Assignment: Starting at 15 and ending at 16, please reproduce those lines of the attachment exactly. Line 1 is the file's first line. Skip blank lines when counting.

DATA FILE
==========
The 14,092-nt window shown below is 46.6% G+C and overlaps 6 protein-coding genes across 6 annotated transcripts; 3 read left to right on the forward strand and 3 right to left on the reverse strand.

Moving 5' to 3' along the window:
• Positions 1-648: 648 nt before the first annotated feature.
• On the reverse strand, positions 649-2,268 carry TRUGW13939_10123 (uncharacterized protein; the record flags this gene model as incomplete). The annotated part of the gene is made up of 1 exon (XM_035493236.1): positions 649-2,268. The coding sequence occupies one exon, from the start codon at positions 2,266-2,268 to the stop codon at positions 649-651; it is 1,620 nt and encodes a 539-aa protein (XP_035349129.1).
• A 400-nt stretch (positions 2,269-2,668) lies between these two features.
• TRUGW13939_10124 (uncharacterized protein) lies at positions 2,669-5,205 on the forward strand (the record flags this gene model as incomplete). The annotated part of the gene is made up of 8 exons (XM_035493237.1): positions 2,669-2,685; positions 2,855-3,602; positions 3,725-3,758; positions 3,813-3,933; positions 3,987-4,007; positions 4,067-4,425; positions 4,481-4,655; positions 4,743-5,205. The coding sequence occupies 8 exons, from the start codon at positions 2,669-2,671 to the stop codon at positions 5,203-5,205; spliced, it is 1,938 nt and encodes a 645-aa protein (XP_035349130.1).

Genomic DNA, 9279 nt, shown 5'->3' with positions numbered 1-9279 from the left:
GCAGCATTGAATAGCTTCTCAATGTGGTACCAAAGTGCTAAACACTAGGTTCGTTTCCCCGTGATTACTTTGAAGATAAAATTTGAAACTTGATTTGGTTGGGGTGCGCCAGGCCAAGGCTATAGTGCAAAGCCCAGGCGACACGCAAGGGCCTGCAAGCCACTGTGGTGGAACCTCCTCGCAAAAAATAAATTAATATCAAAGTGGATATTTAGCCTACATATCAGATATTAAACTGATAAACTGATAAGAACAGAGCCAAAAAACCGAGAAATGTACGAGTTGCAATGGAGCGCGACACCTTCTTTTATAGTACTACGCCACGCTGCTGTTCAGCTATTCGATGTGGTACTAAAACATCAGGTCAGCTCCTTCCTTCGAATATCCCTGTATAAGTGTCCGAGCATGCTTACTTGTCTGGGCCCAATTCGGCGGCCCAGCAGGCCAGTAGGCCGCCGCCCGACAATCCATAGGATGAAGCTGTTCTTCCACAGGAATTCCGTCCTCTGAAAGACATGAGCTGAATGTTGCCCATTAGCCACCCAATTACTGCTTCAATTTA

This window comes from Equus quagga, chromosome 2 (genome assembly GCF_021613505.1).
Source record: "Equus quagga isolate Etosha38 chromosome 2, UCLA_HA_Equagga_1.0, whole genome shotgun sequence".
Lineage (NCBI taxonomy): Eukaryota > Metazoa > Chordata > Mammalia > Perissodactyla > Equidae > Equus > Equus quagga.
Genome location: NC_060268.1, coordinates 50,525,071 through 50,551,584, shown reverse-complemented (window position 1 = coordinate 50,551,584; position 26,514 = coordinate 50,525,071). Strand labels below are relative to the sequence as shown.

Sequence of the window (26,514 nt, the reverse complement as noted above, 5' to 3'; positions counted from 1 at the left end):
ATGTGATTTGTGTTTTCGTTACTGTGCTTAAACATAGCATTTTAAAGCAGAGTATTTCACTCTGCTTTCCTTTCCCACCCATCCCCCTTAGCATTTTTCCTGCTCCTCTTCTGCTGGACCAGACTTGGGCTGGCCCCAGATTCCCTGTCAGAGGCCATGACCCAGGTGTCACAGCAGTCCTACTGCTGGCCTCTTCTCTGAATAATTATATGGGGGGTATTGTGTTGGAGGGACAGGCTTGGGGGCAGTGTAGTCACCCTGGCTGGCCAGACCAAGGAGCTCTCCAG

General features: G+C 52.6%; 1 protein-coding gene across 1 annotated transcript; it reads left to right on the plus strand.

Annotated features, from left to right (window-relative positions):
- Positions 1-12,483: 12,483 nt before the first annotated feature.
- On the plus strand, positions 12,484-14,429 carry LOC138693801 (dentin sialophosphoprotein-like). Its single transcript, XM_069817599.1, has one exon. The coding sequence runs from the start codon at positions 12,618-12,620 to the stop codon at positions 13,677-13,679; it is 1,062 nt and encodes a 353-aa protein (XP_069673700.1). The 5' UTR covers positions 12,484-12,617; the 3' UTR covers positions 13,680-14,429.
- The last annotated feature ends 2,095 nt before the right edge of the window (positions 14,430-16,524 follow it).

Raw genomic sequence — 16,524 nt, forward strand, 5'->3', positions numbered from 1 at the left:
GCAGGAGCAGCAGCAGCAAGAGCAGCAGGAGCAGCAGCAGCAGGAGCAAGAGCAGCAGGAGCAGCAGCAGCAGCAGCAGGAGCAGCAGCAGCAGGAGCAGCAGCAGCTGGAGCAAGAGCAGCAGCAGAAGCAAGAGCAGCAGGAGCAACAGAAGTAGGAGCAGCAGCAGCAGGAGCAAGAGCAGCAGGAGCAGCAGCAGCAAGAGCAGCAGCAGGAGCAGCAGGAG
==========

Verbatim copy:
General features: G+C 52.6%; 1 protein-coding gene across 1 annotated transcript; it reads left to right on the plus strand.

Annotated features, from left to right (window-relative positions):